The idyllic Mediterranean setting that makes up the breathtaking, picturesque backdrop to Andrew Steggall’s Departure makes for a distinctively serene, placid environment which contradicts the drama and conflict that plays out in front of it, as we enter into the tempestuous, volatile situation concerning a distressed mother and her troubled teenage son.
It appears that Beatrice (Juliet Stevenson) is going through a breakup with her husband Philip (Finbar Lynch), and so sets off to the South of France to clear away the family’s holiday home in order for it to be sold. Elliot (Alex Lawther) is bearing the unfortunate brunt of his parents forthcoming separation, as the very act of selling such a house equipped with so many memories is enough to bring a host of pent up emotions to the forefront for all involved. In the meantime Elliot meets the local Clément (Phénix Brossard) who he takes a liking to, while unsure as to whether such desires are reciprocated by the youngster, who is going through a tumultuous time of his own following his mother’s illness.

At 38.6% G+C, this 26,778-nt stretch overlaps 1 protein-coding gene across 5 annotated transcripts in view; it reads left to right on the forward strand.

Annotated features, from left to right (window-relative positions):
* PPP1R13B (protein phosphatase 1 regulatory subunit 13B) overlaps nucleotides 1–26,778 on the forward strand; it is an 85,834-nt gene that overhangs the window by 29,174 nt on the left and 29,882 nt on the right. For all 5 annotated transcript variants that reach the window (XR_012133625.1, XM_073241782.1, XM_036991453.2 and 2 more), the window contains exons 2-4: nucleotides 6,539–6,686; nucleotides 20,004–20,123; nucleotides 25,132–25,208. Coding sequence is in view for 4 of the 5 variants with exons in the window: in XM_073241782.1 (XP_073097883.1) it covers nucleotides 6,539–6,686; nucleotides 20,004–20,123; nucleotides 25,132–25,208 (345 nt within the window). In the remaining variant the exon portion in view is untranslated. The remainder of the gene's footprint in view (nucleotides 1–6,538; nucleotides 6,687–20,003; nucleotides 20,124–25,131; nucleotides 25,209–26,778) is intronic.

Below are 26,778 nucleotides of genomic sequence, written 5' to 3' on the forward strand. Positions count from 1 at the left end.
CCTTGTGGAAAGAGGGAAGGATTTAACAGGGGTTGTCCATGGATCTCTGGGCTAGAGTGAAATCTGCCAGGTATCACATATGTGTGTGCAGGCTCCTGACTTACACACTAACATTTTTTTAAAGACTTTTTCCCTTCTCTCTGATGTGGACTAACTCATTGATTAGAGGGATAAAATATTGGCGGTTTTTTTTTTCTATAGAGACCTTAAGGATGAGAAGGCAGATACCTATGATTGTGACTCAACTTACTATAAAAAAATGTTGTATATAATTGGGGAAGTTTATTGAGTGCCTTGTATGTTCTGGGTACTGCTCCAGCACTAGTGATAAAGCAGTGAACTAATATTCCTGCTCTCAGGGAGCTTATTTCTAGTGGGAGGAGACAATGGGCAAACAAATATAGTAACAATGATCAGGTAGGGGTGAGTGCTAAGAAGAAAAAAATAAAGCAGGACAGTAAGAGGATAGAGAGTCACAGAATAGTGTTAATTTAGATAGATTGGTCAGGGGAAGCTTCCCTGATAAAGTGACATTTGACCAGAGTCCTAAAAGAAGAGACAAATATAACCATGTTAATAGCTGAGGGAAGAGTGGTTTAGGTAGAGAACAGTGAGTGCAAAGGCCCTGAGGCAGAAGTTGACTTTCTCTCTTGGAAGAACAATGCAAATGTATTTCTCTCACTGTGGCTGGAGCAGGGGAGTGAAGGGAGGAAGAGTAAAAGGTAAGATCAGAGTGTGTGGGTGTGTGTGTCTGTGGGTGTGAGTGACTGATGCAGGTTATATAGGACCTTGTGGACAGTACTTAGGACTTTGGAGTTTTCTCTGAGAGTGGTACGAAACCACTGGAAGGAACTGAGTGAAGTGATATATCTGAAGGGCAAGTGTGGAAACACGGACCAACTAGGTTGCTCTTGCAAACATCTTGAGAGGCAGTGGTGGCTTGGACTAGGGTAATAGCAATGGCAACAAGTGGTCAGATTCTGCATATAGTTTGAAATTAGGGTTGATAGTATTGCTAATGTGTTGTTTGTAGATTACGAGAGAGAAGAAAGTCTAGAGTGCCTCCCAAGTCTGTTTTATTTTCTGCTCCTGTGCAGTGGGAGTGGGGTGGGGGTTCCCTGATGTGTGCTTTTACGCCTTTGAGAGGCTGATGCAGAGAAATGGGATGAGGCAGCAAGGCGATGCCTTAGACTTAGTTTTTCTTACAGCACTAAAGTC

Steggall must be commended for his means of presenting this tale in such a seamless manner, with a myriad of conflicting, interweaving stories between these four characters. Departure is beautifully arranged too, as the camera lingers in the background, taking a voyeuristic approach, forever peering in from the outside and yet remaining so strikingly intimate in the process. Each character has been crafted well, with their own respective narrative for the audience to invest in, all while Steggall avoids any sense of melodrama, which is noteworthy given what transpires. That being said, the introduction of Philip is a step too far, and the film heads downhill as a result, and while nothing at all against Lynch’s performance, it’s just one narrative too many for us to adhere to. Not to mention the fact Philip is a far more menacing figure when elusive, as we each have our own interpretation of who he is, and what he may have done wrong – to meet him takes away from that illusion.
But where Departure is most striking is within the leading performance of Lawther, as a young actor destined for huge things within the industry. It’s one thing to lead a film, but to do so with such subtlety and come to terms with such a nuanced, complicated character, completely understanding who he is and what he’s going through, is immensely impressive.